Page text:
Yield determination, interplay between major components and yield stability in a traditional and a contemporary wheat across a wide range of environments
MetadataShow full item record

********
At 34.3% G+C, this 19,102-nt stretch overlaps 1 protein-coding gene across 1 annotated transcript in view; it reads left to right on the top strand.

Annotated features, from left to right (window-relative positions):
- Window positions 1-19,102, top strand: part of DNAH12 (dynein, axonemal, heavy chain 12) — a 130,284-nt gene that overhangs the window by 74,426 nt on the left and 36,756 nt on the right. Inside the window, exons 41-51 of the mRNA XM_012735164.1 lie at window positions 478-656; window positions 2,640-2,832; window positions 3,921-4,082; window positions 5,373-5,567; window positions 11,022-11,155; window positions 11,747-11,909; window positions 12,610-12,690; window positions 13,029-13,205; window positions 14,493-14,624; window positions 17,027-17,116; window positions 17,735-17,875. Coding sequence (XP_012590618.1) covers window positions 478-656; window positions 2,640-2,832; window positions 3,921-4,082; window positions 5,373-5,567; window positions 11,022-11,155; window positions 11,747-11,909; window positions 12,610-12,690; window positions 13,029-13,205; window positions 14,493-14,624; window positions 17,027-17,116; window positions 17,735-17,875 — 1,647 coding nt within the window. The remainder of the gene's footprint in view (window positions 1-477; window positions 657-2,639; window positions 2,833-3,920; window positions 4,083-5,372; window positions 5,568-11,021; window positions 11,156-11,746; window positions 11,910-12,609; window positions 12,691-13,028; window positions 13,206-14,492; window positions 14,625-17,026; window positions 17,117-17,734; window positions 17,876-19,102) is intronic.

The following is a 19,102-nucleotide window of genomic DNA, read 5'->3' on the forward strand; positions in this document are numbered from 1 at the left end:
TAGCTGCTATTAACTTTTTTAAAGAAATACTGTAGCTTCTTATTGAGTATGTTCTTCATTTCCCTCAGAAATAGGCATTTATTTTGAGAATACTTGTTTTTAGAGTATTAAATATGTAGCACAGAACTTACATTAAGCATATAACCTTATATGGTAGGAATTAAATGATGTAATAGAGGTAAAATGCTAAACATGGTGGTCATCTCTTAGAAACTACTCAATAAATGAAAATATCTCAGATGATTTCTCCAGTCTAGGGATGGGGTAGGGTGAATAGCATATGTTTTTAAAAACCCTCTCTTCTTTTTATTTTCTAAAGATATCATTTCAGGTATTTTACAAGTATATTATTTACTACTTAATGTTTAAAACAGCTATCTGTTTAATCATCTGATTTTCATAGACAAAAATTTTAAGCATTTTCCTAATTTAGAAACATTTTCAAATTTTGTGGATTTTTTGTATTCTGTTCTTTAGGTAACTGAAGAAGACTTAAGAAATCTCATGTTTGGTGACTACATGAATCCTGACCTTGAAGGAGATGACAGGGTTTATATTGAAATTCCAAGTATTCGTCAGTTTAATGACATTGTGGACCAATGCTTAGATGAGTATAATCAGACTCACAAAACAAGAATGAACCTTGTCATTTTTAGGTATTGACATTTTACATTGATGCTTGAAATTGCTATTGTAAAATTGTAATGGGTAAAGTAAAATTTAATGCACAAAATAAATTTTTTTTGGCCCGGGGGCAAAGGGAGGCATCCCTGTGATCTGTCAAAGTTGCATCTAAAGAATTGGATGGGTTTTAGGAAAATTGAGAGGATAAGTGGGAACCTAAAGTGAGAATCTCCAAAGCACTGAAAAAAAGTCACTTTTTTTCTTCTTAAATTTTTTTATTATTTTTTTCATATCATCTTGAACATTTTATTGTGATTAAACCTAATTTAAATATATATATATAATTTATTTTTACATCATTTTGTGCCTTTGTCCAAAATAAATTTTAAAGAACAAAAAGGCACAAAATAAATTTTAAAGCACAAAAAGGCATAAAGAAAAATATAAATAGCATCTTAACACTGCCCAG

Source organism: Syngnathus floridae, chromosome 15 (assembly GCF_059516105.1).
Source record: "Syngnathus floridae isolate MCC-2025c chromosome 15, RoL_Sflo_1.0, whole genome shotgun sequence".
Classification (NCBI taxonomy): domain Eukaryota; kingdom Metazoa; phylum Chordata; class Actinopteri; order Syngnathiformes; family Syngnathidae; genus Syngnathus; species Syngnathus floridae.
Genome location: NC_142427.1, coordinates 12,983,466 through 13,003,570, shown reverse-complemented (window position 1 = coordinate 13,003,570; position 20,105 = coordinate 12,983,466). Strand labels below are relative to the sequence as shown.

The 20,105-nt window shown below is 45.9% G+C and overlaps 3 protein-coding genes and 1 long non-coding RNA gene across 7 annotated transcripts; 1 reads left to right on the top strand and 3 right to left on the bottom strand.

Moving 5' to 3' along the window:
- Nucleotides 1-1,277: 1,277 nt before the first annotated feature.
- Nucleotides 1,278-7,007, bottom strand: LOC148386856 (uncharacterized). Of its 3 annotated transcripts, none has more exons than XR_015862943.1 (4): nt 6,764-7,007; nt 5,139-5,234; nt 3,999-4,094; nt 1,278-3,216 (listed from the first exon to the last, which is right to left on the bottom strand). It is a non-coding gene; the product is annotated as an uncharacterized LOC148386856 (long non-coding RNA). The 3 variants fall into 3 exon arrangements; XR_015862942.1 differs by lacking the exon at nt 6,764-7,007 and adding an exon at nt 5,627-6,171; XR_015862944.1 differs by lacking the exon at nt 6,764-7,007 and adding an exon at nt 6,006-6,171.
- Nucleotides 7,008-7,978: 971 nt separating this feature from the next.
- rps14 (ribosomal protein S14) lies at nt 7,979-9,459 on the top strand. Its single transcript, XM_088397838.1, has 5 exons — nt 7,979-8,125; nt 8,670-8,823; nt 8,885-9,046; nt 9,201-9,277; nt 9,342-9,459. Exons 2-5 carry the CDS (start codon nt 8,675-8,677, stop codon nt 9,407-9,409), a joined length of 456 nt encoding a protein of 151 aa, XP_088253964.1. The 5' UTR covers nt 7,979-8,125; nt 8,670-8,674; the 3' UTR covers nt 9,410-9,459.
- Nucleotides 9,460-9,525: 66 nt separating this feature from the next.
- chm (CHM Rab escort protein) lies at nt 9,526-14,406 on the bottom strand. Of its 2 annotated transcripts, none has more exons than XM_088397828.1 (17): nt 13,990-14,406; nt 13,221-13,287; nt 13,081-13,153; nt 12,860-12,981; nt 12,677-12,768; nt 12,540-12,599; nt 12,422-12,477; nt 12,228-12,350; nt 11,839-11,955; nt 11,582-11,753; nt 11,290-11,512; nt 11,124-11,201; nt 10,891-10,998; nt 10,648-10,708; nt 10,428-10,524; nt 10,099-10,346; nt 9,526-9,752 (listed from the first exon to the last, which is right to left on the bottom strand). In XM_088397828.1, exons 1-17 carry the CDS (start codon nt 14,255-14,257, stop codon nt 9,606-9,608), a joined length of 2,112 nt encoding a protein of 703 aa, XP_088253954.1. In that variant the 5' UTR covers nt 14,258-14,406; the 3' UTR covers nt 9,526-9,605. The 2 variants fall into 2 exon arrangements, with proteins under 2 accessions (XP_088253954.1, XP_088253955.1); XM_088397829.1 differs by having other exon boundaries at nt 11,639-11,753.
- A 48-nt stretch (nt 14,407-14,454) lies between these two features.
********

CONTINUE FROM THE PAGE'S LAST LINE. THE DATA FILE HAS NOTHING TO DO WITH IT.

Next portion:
Physiological bases of Mediterranean wheat yield improvements have been less explored than in other regions, particularly so during the period following the Green Revolution. Due to the common terminal stress of Mediterranean regions, it could be hypothesized that contemporary cultivars would exhibit improved average grain weight and yield stability compared with a traditional cultivar. Despite the lack of clear evidence in the literature, farmers in Mediterranean regions may prefer growing traditional cultivars over modern ones under the poorest environments and allocate the best lands to more contemporary cultivars. For instance, in our region this has been the case with Anza (a traditional, but semi-dwarf, cultivar) and Soissons (more modern and with a putatively higher potential yield than Anza). We analysed in detail for these two cultivars yield determination and its responsiveness to a very wide range of growing conditions (across six experiments, yield ranging from less than 1 to more than 8 Mg ha−1). Both cultivars responded to the improved yielding conditions noticeably but Soissons did so more strongly, revealing a clearly higher yield potential. The higher yield stability of the traditional cultivar did not imply consistently better performance under the lowest yielding conditions. The main component explaining the yield advantage of the contemporary cultivar was the number of grains per m2 though the traditional cultivar exhibited a sort of partial compensation due to possessing a consistently higher average grain weight. Across all conditions, the overall fruiting efficiency of the contemporary cultivar (111.4 ± 7.5 grains gspike−1) was significantly higher than that of the traditional one (88.3 ± 3.9 grains gspike−1), which was the basis of a higher spike fertility in the contemporary than in the traditional cultivar, observed in most of the spikelets consistently across environmental conditions with a clear trend to increase the number of spikelets exhibiting a significant difference in fertility between the two cultivars and the overall difference in spike fertility between them. Analysing in detail the weight of each individual grain in the last two experiments, we showed that the improved spike fertility due to a higher fruiting efficiency did not bring about reductions in grain weight potential and the dominant cause of the partial compensation was the increase in the proportion of grains in distal positions (constitutively smaller than proximal grains) in the contemporary cultivar.